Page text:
Line Gordon introduces her research area and interests.
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Water is often called the bloodstream of the biosphere. It flows through rivers and streams, rests in lakes and oceans, and falls as rain. But just like small and almost invinsible capillaries help bring blood cells to our vital organs, there are aspects of our water system that go unnoticed for most of us.
“I call it ‘invisible water’,” says Line Gordon. Much of her research has centred on water. “In hydrology we talk about ‘blue’ and ‘green’ water,” she explains.
“The blue water is what gathers in rivers, lakes, and oceans. Green water is the water that infiltrates and is stored in soil, becoming accessible to plants, as well as the water that is evaporated from vegetation and falls as precipitation on land upwind. This part of the hydrological cycle is often less accounted for in water assessments but it is fundamental for ecosystem services and food production, and therefore also for human well-being.”
The terminology of green and blue water was coined by Line’s mentor and former co-supervisor Malin Falkenmark in 1996. Together with her PhD students Lan Wang-Erlandsson and Patrick Keys (graduated in 2017 and 2016), Line has continued working to increase the visibility of this invisible but ever so important water. In recent years they introduced a new concept in the field – the precipitationshed:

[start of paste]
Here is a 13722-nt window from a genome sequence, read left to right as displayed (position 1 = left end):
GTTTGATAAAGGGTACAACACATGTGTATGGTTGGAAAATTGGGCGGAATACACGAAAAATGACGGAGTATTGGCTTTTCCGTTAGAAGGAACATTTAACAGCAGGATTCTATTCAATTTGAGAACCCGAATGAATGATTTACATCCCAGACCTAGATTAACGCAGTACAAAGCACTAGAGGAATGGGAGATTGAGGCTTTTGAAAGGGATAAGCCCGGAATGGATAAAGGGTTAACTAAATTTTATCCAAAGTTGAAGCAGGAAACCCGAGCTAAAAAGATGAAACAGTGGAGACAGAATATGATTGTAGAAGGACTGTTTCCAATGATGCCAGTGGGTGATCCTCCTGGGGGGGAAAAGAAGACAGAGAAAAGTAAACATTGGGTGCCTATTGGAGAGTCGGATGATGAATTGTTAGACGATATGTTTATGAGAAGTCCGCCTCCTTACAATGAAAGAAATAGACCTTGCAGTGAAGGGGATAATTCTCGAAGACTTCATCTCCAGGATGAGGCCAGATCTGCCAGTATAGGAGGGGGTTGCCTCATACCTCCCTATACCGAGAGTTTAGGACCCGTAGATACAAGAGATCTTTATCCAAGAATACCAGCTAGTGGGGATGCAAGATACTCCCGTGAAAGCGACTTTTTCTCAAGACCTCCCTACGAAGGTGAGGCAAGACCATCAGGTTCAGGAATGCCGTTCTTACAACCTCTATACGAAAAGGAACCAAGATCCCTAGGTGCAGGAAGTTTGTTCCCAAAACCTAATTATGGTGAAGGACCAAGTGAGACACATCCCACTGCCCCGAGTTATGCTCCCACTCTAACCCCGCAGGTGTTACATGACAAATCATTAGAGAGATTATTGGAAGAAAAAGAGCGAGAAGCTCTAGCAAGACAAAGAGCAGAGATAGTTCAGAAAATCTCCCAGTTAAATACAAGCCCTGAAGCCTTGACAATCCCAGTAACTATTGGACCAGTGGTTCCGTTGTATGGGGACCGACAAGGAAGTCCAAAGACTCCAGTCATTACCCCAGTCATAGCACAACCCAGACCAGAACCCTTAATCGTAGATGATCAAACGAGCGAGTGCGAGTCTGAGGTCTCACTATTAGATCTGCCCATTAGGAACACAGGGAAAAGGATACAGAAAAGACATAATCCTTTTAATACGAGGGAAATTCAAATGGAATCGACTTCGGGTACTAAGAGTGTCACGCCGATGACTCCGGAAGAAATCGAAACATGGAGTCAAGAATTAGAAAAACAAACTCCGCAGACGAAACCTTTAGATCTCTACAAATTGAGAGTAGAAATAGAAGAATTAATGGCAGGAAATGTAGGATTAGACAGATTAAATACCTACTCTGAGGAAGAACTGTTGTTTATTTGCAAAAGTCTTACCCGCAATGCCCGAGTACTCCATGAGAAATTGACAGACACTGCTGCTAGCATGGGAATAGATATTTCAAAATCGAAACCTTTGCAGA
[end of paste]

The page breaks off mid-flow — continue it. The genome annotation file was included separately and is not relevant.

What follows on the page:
Conceptual image of a precipitationshed, with precipitation originating from both terrestrial and oceanic evaporation sources. Source: Keys et al 2012
“The precipitationshed answers the question ‘Where does rain come from?’ You can think of it as the watershed of the atmosphere,” Line says.
It consists of the area from which evaporation flows to form rainfall in a specific location. As land-use changes, rainfall is affected, but not always where we expected it to. A forested area produces a lot of evaporation that will turn into rain somewhere else. If the forest is logged, for example, for timber or to make space for agriculture, the evaporation will change and the rainfall pattern with it. These changes can be devastating for the people who depend on that rainfall.
Most of Line’s fieldwork has been based in sub-Saharan Africa, in places where agriculture and food production to a large part are dependent on rainfall. She recently finished a project in the Sahel, a region where some of its rainfall comes from as far away as the Congo river basin.
I want to be part of the big sustainability transition that I think we have seen the start of, to reinvent better ways of living.
Farmers weeding on a field with rainfed sorghum, a staple crop, in northern Burkina Faso. Photo: H. Sinare
From seeing the challenges of food security in connection to environmental issues, Line also began to look at the big picture of the food system puzzle.